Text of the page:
|Old sap doodling about a time before|
his time, a time that never was …
About this, I'm in the naive minority.
To most, baseball is math. Statistics drive dollars, dollars fuel victories, though not necessarily the victories we naifs expect, namely the World Series. Money rules; baseball is business. I realize now, so late, that Albert Pujols, the St. Louis Cardinals' too-good-to-be-true first baseman, is duty-bound to expect and accept the highest salary in history, so that some future Pujols can do likewise, ad infinitum.
Were I Albert Pujols, I would have realized long, long ago that I made more than I could possibly need, and would seek a lesser salary now as Free Agent No. 1. But to do so would cause the market for professional athletes everywhere to implode, and the math-driven dreams to dry up forever.
[Pujols fulfilled his role in grand style today, taking a 10-year deal with the Los Angeles Angels of Anaheim; it means two things: (1) he doesn't mind playing for the most awkwardly named team in U.S. pro sports and (2) he will demonstrate the baseball law of diminishing returns as his power recedes drastically by year three of his contract.]
|When legend becomes fact,|
sketch the legend.
Torres is among my all-time favorites who lives a wonderful story, which includes finally finding a way to control his attention deficit hyperactivity disorder so he could focus on playing centerfield and hitting home runs. Hit or miss, Torres play full out. He even lets errant pitches go by with great energy, snapping back like a torero taunting the bull.
Torres broke through the season before last, the Giants' championship season, and well deserved the Willie Mac Award he earned for exemplifying spirit and leadership, after Giants Hall of Famer Willie McCovey. Last season Torres was lousy. Many say the championship year, Torres especially, was a fluke. I wanted so badly for Torres to prove the real fluke was last year. I still do, even as he moves to the Mets.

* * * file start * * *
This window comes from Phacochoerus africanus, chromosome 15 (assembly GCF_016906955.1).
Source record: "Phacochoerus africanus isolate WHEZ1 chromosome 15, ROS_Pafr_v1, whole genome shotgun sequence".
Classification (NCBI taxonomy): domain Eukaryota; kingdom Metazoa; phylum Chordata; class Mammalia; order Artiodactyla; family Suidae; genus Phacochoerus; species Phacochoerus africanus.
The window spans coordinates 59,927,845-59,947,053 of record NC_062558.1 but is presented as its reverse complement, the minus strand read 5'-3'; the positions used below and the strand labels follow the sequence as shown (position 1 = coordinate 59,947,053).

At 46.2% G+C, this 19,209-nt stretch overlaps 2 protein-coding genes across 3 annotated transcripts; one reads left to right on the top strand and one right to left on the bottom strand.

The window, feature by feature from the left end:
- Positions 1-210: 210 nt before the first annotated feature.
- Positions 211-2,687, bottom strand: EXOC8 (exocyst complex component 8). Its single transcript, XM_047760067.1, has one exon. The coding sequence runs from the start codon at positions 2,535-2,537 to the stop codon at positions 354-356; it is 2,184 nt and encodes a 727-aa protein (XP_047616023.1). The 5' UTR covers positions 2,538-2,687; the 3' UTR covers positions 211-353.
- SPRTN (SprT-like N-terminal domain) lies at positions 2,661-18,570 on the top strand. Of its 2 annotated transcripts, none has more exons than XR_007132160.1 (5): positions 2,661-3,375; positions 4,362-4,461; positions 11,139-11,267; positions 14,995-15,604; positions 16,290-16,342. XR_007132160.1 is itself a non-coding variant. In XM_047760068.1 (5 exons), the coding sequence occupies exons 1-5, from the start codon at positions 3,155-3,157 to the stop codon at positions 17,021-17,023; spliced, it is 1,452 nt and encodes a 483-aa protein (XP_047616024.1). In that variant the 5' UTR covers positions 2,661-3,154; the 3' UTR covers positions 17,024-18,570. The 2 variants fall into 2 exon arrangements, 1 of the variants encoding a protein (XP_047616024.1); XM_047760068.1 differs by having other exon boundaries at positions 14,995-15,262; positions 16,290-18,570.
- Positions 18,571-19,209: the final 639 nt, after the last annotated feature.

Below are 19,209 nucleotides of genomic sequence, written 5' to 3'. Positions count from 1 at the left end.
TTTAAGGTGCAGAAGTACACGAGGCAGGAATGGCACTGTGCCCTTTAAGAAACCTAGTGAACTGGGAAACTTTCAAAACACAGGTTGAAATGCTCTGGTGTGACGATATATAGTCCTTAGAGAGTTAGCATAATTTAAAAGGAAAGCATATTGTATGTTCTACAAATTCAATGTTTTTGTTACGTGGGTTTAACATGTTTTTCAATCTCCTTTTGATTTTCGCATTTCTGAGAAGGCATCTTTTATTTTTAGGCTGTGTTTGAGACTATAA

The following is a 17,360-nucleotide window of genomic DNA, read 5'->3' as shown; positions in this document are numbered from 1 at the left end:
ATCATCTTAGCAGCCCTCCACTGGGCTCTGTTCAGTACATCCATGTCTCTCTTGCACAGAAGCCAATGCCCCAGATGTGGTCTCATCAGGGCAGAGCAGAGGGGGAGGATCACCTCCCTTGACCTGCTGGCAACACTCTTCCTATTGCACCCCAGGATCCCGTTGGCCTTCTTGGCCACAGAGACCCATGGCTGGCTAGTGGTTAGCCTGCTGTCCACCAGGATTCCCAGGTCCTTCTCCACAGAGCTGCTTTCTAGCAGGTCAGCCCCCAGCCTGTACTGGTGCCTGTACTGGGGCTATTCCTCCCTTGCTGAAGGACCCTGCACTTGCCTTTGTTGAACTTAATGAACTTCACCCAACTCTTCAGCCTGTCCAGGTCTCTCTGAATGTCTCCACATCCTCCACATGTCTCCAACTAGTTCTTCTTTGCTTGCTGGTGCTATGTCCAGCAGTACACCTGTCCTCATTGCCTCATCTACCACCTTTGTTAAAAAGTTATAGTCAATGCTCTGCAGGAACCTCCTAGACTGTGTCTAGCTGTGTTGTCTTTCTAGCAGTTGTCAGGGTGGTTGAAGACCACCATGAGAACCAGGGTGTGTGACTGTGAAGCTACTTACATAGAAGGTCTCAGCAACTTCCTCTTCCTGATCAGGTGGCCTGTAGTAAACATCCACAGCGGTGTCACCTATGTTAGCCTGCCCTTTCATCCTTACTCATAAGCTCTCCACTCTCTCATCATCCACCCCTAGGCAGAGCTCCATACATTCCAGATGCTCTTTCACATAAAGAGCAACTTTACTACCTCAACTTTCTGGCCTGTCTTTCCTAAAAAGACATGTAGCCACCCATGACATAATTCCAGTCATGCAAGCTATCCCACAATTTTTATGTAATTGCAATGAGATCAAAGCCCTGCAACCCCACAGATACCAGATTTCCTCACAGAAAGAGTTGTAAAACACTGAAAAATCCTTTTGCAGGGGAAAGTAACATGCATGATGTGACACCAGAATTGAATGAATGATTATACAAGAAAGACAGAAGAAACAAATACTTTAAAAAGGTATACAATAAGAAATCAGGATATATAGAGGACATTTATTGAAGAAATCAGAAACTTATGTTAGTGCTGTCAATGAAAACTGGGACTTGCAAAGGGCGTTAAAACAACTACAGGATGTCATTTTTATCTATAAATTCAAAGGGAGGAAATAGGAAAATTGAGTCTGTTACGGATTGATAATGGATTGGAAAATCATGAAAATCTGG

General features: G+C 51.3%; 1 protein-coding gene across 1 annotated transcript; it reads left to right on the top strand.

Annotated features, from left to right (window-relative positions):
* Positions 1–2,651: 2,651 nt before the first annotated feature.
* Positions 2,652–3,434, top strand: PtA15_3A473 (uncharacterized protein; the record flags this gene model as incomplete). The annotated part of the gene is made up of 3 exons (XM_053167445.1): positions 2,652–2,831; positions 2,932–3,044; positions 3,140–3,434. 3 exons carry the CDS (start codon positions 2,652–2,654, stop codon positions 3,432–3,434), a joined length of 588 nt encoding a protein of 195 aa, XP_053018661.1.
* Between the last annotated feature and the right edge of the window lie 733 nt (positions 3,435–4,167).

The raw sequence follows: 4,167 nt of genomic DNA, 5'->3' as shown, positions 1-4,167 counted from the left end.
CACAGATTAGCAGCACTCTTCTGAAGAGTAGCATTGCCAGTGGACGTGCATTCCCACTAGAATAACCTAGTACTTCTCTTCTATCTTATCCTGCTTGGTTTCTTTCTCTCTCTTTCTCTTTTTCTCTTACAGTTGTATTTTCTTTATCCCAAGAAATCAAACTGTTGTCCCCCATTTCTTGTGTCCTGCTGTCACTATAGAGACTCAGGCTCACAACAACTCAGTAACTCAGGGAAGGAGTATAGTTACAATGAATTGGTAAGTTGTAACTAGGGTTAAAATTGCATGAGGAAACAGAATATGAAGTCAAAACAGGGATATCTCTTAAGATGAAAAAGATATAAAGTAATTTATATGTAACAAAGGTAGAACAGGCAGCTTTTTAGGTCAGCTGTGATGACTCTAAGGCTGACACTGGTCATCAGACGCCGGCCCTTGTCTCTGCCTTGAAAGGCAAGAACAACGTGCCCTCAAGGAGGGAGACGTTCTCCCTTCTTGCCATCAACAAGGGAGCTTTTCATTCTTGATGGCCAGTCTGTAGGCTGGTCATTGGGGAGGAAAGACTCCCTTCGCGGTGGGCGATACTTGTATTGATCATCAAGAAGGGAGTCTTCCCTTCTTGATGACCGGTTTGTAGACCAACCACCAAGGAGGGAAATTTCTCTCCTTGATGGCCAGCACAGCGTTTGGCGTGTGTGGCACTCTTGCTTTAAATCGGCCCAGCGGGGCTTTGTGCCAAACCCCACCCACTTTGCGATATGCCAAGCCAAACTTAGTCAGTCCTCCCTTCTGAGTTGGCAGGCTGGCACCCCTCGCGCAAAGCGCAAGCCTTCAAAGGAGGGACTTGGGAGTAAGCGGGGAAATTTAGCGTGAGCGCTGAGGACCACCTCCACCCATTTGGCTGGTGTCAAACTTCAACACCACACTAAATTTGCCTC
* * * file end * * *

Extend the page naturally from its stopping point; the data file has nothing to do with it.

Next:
Salary aside, Torres is the ideal athlete. Triumphantly gifted, he sometimes performs game-saving feats. But he frequently fails spectacularly, too, in front of 42,000 paying fans and hundreds of thousands on the other side of the cameras. Often the harder he tries, the more likely he fails, flailing at pitches one would think he had learned by now to lay off. But Torres charges into the next new day, hoping, planning for better.
[Also, the Giants traded a good pitcher, Ramon Ramirez, to the Mets, and gave up on signing outfielders Cody Ross and Carlos Beltran. The wheel in the sky keeps on turnin'; I don't know where I'll be tomorrow …]
Now I do as before, make myth out of majority rule. New promising players whom I should know, but don't, will fill the roster, and I'll look for the stories among the numbers, and hang onto the stories until they break my heart again. It took me years to return to the Giants after Will Clark and Matt Williams left.
I'm not so stubborn as before.